Probably there will be several topics similar to this one. I would suggest letting the standard (non alterable) delivery be as minimal as at all possible. Install only the items that influence the core values of the boat. Those items that an owner or a subcontractor should not be trusted with as it may affect the secondhand value of the boat type.

    I would also not allow different gelcoat types or any other alteration to the main structures. I am a very firm believer in carbon masts however, so personally I’d say they are an improvement that is easily worth the added cost. I’ve had about 20 masts come down on boats I’ve sailed. Mostly racing masts, but still gives some clues and an ability to predict it some times. I’ve seen ridiculously light high modulus carbon masts (Marstrom 15 metre/50 foot and 42 kilo/92 pounds) do the most extreme type of bending and survive it undamaged, and seen the same boat kill alu masts 3 times as heavy in way lighter challenges.

    Still I would also have only one rig alternative. With two mast alternatives, you could use the same chain plates etc, as loads would be lower than with an alu mast, but building a carbon rig and building an alu rig, even when not thinking of the tube itself, are two entirely different types of work. If this should be treated as an area of options, I’d say you also need to outsource the whole rigging. No matter which type the customer will choose. I’d say have one alternative only.

    I assume I’ll find more topics I can’t resist commenting. I hope not to be too annoying, but can’t promise I won’t be. 🙂

    • John Aug 16, 2015, 2:48 pm

      Hi Stein,

      Lots of good ideas. But one thing I need to correct. Going with a carbon mast increases the loads on the rigging and chain plates, not the other way around.

      Counter intuitive I know, but still true. The reason is that a lighter mast increases the stability of the boat, and stability is what governs rig loads.

  • Stein Varjord Aug 16, 2015, 9:57 pm

    Hi John.
    My comment on carbon mast was mostly meant as a study of why I agree with the very strict “no options” policy outlined. I’m also not at all an educated engineer, just a hands-on guy that had to get an understanding of the loads to make things work while staying ridiculously light for racing. Thus I should try to restrict myself, but a few words may be useful. (If I say the phrase “a few words”, all who know me will laugh…) 🙂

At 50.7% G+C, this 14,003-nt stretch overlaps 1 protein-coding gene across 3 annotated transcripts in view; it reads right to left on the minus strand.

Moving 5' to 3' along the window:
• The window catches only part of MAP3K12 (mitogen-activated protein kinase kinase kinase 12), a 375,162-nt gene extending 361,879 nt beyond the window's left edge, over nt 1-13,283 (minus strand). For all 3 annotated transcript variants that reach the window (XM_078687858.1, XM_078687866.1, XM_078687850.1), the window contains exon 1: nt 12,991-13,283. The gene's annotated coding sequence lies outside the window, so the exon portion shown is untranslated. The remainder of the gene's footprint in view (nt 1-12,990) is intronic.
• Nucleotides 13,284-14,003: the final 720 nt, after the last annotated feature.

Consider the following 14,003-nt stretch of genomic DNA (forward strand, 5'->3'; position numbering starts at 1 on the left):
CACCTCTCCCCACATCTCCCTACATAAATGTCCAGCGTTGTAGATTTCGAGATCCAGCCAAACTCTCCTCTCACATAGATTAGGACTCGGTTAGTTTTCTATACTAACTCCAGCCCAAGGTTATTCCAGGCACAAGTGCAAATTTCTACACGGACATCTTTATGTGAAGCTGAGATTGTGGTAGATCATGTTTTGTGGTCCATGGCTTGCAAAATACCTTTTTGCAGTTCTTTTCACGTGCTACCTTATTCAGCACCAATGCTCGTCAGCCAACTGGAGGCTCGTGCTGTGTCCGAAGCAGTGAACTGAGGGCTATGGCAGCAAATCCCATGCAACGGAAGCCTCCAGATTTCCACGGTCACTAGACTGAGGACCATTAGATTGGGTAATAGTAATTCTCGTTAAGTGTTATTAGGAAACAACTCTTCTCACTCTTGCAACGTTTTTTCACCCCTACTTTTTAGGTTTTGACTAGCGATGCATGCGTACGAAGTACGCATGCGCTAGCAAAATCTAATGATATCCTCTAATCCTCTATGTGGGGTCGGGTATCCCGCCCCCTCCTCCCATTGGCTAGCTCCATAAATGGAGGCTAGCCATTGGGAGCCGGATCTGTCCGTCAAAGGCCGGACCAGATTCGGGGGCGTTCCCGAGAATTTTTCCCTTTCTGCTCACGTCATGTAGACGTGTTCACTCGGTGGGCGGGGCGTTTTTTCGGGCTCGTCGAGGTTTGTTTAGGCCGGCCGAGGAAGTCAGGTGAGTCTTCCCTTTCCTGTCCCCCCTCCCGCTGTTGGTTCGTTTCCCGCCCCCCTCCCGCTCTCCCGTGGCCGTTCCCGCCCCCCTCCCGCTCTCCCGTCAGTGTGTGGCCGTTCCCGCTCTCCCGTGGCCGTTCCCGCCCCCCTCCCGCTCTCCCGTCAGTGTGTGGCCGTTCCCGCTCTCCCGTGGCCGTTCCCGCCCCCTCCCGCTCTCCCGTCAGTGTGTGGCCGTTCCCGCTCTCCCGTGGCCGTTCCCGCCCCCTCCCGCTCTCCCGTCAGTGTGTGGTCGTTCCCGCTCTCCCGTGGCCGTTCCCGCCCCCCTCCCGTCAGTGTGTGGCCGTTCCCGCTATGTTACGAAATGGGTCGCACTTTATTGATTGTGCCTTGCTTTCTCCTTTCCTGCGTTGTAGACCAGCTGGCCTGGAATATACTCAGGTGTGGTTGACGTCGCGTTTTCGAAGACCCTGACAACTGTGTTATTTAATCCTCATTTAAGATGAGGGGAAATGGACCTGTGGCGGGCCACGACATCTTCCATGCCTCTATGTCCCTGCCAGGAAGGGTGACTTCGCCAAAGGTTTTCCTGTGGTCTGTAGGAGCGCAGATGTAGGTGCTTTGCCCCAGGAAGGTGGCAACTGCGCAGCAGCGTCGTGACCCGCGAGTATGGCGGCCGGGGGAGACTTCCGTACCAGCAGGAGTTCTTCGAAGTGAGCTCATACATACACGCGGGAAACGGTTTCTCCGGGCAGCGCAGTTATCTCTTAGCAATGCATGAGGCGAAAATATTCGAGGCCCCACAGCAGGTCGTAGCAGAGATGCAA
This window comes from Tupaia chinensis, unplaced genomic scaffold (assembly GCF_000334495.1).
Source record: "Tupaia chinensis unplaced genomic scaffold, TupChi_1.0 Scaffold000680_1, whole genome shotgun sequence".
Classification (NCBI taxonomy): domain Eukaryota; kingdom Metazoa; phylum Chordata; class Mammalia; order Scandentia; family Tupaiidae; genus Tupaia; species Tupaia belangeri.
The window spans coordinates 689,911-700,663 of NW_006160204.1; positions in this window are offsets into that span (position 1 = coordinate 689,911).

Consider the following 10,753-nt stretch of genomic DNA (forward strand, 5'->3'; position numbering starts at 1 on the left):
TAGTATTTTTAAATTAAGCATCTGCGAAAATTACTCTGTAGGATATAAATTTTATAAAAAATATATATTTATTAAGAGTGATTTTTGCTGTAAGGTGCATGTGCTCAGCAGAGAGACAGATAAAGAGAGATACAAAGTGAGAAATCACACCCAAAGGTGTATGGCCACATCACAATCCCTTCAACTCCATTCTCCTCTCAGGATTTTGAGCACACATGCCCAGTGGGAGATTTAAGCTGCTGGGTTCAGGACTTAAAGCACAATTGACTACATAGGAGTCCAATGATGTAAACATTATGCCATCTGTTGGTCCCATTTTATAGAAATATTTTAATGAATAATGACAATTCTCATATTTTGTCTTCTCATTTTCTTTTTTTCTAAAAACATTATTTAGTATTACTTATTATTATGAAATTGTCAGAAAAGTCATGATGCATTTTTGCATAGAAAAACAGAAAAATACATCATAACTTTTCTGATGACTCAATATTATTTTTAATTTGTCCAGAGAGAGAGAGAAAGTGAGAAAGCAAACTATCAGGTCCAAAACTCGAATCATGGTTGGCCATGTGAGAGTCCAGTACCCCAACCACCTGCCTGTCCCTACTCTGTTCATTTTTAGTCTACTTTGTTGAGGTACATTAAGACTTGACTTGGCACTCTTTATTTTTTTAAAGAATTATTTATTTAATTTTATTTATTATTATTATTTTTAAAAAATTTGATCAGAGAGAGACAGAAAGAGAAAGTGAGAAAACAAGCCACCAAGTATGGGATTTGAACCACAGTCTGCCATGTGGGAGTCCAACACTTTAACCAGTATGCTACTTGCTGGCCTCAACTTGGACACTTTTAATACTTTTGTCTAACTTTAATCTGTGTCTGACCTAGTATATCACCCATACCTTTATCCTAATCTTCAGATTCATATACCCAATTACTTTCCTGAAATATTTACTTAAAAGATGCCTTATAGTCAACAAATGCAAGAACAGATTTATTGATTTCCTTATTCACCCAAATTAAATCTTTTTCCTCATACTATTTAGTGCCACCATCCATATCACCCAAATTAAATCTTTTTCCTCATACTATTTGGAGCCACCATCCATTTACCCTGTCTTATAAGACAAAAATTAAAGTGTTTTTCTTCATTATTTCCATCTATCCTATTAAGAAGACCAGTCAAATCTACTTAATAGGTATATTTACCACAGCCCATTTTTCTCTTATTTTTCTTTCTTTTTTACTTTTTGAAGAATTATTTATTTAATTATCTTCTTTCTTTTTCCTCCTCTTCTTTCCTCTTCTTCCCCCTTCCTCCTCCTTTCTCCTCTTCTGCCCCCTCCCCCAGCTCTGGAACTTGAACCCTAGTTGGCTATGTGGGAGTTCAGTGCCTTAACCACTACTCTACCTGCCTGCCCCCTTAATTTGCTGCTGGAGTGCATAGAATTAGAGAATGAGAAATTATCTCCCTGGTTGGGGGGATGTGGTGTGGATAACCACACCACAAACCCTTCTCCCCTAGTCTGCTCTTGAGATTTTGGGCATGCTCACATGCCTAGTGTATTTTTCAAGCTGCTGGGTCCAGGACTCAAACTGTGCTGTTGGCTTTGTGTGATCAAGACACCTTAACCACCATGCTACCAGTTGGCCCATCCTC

You are of course totally right that a lighter total rig weight will make the boat more stable, heel less and thus generate more power. This difference is noticeable without very exact instruments, but is still clearly not the main advantage with a carbon mast.

    The above observation is about static loads. The maximum loads on the rig, chain plates, etc, do however come when the static loads are high and then dynamic loads are added on top. This can more than double the total load. So the chain plates, sheets, etc need to tolerate short bursts of tension that can easily be twice the max righting moment of the boat.

    These dynamic loads are very complex and it’s impossible to calculate and predict them entirely, but the main factors are inertia of the rig and sails and relative wind speeds when flipping to and from. Inertia is the big one.

    If using carbon instead of aluminium, a realistic weight reduction in the tube alone might be 40%. Much lighter is possible, but will need more expensive carbon types. The removed weight in the rig will thus amount to something much more significant to the boat behaviour than two guys standing at the bow, since the distance from the rotational centre is much bigger.

    The reduction in inertia of the rig, thus the dynamic loads, will be reduced by more than the static loads will increase. The peak loads on the rig and chainplates etc will thus be considerably lower with a lighter rig, but no redesign will be necessary.

    As one mighr have guessed, a speed addict like me must love carbon masts. Still, I’m not so sure it is a good choice for this boat. It will disintegrate the price goal of 200 000. It may not appeal to the market segment this boat is made for. It’s harder to find qualified people to repair a broken one, even though the job is actually at least as easy as with alu and the result is better. I’ve done both. The most important:

    The sail track is not always trouble free. If made in carbon, it’s very strong, but still more vulnerable to abrasion and damage from being hit. If a metal track is used, a bit of weight advantage is lost and we got a combination of materials that might be perfectly good or might develop galvanic corrosion or other stuff. I would not use a carbon mast tube until I felt this problem was bullet proof.